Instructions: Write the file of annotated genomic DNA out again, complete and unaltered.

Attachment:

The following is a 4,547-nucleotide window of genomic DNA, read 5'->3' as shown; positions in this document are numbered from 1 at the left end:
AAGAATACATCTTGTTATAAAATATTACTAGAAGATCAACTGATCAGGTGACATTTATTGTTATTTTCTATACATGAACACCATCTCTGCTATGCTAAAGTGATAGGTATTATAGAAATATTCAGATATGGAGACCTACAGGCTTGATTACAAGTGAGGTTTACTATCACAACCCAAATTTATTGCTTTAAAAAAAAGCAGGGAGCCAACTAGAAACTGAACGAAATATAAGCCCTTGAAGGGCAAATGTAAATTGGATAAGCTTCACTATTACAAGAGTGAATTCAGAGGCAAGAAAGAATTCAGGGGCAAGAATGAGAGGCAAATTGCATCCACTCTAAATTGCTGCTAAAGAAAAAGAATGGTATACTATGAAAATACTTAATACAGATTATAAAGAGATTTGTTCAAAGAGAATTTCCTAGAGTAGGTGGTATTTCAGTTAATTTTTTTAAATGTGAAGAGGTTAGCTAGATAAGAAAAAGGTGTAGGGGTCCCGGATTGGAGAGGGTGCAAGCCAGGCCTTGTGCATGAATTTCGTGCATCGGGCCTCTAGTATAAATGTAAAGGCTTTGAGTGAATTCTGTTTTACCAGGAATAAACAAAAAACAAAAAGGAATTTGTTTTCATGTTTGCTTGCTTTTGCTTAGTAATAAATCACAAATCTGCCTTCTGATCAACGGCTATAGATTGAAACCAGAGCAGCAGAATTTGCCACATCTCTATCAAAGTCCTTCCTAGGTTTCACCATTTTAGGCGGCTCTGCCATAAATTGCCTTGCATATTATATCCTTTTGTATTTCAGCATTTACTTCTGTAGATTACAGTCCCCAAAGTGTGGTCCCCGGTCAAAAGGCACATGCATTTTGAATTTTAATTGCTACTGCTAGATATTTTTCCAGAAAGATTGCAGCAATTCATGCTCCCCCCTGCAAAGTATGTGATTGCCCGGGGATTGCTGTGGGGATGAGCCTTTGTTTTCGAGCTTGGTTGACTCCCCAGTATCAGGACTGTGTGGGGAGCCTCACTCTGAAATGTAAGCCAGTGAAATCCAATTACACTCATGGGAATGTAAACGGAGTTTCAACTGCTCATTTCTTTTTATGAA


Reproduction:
The following is a 4,547-nucleotide window of genomic DNA, read 5'->3' as shown; positions in this document are numbered from 1 at the left end:
AAGAATACATCTTGTTATAAAATATTACTAGAAGATCAACTGATCAGGTGACATTTATTGTTATTTTCTATACATGAACACCATCTCTGCTATGCTAAAGTGATAGGTATTATAGAAATATTCAGATATGGAGACCTACAGGCTTGATTACAAGTGAGGTTTACTATCACAACCCAAATTTATTGCTTTAAAAAAAAGCAGGGAGCCAACTAGAAACTGAACGAAATATAAGCCCTTGAAGGGCAAATGTAAATTGGATAAGCTTCACTATTACAAGAGTGAATTCAGAGGCAAGAAAGAATTCAGGGGCAAGAATGAGAGGCAAATTGCATCCACTCTAAATTGCTGCTAAAGAAAAAGAATGGTATACTATGAAAATACTTAATACAGATTATAAAGAGATTTGTTCAAAGAGAATTTCCTAGAGTAGGTGGTATTTCAGTTAATTTTTTTAAATGTGAAGAGGTTAGCTAGATAAGAAAAAGGTGTAGGGGTCCCGGATTGGAGAGGGTGCAAGCCAGGCCTTGTGCATGAATTTCGTGCATCGGGCCTCTAGTATAAATGTAAAGGCTTTGAGTGAATTCTGTTTTACCAGGAATAAACAAAAAACAAAAAGGAATTTGTTTTCATGTTTGCTTGCTTTTGCTTAGTAATAAATCACAAATCTGCCTTCTGATCAACGGCTATAGATTGAAACCAGAGCAGCAGAATTTGCCACATCTCTATCAAAGTCCTTCCTAGGTTTCACCATTTTAGGCGGCTCTGCCATAAATTGCCTTGCATATTATATCCTTTTGTATTTCAGCATTTACTTCTGTAGATTACAGTCCCCAAAGTGTGGTCCCCGGTCAAAAGGCACATGCATTTTGAATTTTAATTGCTACTGCTAGATATTTTTCCAGAAAGATTGCAGCAATTCATGCTCCCCCCTGCAAAGTATGTGATTGCCCGGGGATTGCTGTGGGGATGAGCCTTTGTTTTCGAGCTTGGTTGACTCCCCAGTATCAGGACTGTGTGGGGAGCCTCACTCTGAAATGTAAGCCAGTGAAATCCAATTACACTCATGGGAATGTAAACGGAGTTTCAACTGCTCATTTCTTTTTATGAA